Magnolias for tough urban biotopes

The aim of this research is to identify the extent to which Magnolia species are capable of tolerating conditions in urban environments under climate change in the 21st Century.

Due to the high profile nature of urban tree planting, landscape architects are typically more conservative in species selection of trees than in other types of planting, preferring to rely upon a limited palette of proven species than risk selecting species with which they are not familiar. Under climate change, stress in response to changing weather patterns will be exacerbated by new pests and pathogens, making it more difficult to predict what species will be successful, and creating an urgent need to diversify our urban forest. As specifiers, landscape architects are typically both partly responsible for this crisis and also best placed to help resolve it.

However, the urban forest is not just street trees: new techniques (such as the Stockholm Tree System) and situations (such as swales and podium decks) are being increasingly used, creating opportunities to specify species that are typically seen in horticultural, garden or parkland terms.

The study has an emphasis on identifying genotypes at a sub-specific level that are appropriate for large-scale cultivation. This will enable landscape architects to confidently specify a wider diversity of trees, facilitating adaptation to the impacts of climate change.

The IPCC defines adaptation as the “adjustment in natural or human systems to a new or changing environment. Adaptation to climate change refers to adjustment in natural or human systems in response to actual or expected climatic stimuli or their effects, which moderates harm or exploits beneficial opportunities (IPCC Glossary).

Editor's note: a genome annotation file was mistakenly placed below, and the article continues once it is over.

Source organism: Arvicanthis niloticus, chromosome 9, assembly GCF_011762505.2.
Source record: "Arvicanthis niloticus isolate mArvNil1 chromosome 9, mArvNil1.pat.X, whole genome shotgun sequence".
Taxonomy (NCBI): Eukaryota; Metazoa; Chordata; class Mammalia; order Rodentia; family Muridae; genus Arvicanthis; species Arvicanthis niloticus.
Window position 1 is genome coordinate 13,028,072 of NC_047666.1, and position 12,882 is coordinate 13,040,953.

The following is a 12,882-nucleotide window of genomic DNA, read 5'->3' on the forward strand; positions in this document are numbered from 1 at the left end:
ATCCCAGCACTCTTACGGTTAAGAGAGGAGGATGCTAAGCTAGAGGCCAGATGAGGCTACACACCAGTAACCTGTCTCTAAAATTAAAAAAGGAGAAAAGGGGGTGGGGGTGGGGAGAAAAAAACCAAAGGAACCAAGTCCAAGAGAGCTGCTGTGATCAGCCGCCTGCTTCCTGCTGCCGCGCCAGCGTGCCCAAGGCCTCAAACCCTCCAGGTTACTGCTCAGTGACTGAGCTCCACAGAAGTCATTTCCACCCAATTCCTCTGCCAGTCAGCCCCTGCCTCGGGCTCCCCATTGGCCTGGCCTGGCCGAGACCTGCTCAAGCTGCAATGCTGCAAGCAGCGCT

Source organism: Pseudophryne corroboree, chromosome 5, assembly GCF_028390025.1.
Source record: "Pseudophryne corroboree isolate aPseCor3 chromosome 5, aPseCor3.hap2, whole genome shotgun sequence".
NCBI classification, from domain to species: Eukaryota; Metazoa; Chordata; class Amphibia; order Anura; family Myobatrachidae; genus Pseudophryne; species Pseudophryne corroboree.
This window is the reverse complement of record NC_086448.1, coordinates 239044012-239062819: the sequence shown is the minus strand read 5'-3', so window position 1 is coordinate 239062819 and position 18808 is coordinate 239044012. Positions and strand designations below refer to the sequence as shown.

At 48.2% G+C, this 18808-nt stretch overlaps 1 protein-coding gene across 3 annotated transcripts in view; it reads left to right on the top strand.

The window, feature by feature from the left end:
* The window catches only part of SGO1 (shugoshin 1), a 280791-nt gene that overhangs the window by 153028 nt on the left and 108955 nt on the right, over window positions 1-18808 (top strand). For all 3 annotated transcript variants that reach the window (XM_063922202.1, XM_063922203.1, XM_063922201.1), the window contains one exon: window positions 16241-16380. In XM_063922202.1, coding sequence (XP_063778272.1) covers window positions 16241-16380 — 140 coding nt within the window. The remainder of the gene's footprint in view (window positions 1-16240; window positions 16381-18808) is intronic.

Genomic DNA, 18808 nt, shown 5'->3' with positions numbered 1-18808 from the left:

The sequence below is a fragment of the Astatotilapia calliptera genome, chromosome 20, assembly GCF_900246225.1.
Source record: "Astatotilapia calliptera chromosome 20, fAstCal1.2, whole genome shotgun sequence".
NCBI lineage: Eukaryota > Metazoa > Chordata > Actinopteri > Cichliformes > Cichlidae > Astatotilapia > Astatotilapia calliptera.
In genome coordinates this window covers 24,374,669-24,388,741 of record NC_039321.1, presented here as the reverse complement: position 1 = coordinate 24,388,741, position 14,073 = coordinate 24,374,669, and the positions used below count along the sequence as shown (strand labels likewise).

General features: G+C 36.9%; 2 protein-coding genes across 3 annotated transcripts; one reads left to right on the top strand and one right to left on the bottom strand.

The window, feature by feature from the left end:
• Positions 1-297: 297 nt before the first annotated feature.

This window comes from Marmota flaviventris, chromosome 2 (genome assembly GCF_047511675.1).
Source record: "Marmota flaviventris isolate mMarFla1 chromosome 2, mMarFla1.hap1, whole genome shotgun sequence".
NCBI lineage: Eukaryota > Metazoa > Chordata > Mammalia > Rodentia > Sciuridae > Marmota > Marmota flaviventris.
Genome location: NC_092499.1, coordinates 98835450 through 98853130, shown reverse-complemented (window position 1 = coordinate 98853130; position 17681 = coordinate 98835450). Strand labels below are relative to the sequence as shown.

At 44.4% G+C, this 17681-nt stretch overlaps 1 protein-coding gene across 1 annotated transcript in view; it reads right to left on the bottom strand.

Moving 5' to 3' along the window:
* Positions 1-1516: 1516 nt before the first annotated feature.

Research team

The supervisory team will be lead by Professor James Hitchmough, with Ross Cameron as secondary supervisor and Dr Henrik Sjoman from the University of Gothenburg as adjunct supervisor. There will also be advisory support from the Sichuan Forestry Department and specialist international Magnolia groups.

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Research methods and timetable

The principal research question under investigation is “Do sub-specific Magnolia populations associated with different habitat conditions across a species range confer additional tolerance of common urban stresses?“

Our first step combines a literature review with a scoping study of seedling trials and assessments of mature specimens to establish a database of stress tolerance traits, including tolerance of anoxia, shade, heat, and drought. This data will be mapped against the range of conditions found in urban biotopes, and allow us to identify populations of Magnolia species in Sichuan that can be targeted for seed collection. Seedling trials of wild-collected material will be carried out in 2018, looking at a number of characteristics, including optimum temperature for photosynthesis, flowering time, plant architecture, tolerance of low temperatures, tolerance of limestone-derived soils, and tolerance of drought.

These trials  allow systematic and thorough investigation into the potential performance of Magnolia in urban forestry, providing essential information to landscape architects and nurseries in China and the U.K. Appropriate plants can be brought to market in sufficient volume to support landscape adaptation to the effects of climate change. 

Given the wide range of sources required for this study, the research could have impacts in the research into archival material of early plant collectors, urban forestry, conservation and urban ecologies.

This research is lead by Harry Watkins,  PhD Candidate at the Department of Landscape, University of Sheffield

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